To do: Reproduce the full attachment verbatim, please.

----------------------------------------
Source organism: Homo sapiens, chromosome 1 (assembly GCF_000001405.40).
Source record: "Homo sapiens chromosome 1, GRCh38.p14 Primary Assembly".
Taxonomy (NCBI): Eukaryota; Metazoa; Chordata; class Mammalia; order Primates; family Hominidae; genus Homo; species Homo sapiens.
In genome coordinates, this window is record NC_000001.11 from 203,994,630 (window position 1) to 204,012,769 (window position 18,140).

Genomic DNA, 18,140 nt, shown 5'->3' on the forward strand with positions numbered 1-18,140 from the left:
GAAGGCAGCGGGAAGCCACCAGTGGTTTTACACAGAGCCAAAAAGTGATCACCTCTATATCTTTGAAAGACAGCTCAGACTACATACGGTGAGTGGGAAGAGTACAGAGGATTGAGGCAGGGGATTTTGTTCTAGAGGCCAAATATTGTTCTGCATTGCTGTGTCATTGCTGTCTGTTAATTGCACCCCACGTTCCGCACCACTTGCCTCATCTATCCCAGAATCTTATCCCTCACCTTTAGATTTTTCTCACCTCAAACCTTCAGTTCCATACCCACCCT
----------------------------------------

Source organism: Homo sapiens, chromosome 1 (assembly GCF_000001405.40).
Source record: "Homo sapiens chromosome 1, GRCh38.p14 Primary Assembly".
Taxonomy (NCBI): Eukaryota; Metazoa; Chordata; class Mammalia; order Primates; family Hominidae; genus Homo; species Homo sapiens.
In genome coordinates, this window is record NC_000001.11 from 203,994,630 (window position 1) to 204,012,769 (window position 18,140).

Genomic DNA, 18,140 nt, shown 5'->3' on the forward strand with positions numbered 1-18,140 from the left:
GAAGGCAGCGGGAAGCCACCAGTGGTTTTACACAGAGCCAAAAAGTGATCACCTCTATATCTTTGAAAGACAGCTCAGACTACATACGGTGAGTGGGAAGAGTACAGAGGATTGAGGCAGGGGATTTTGTTCTAGAGGCCAAATATTGTTCTGCATTGCTGTGTCATTGCTGTCTGTTAATTGCACCCCACGTTCCGCACCACTTGCCTCATCTATCCCAGAATCTTATCCCTCACCTTTAGATTTTTCTCACCTCAAACCTTCAGTTCCATACCCACCCT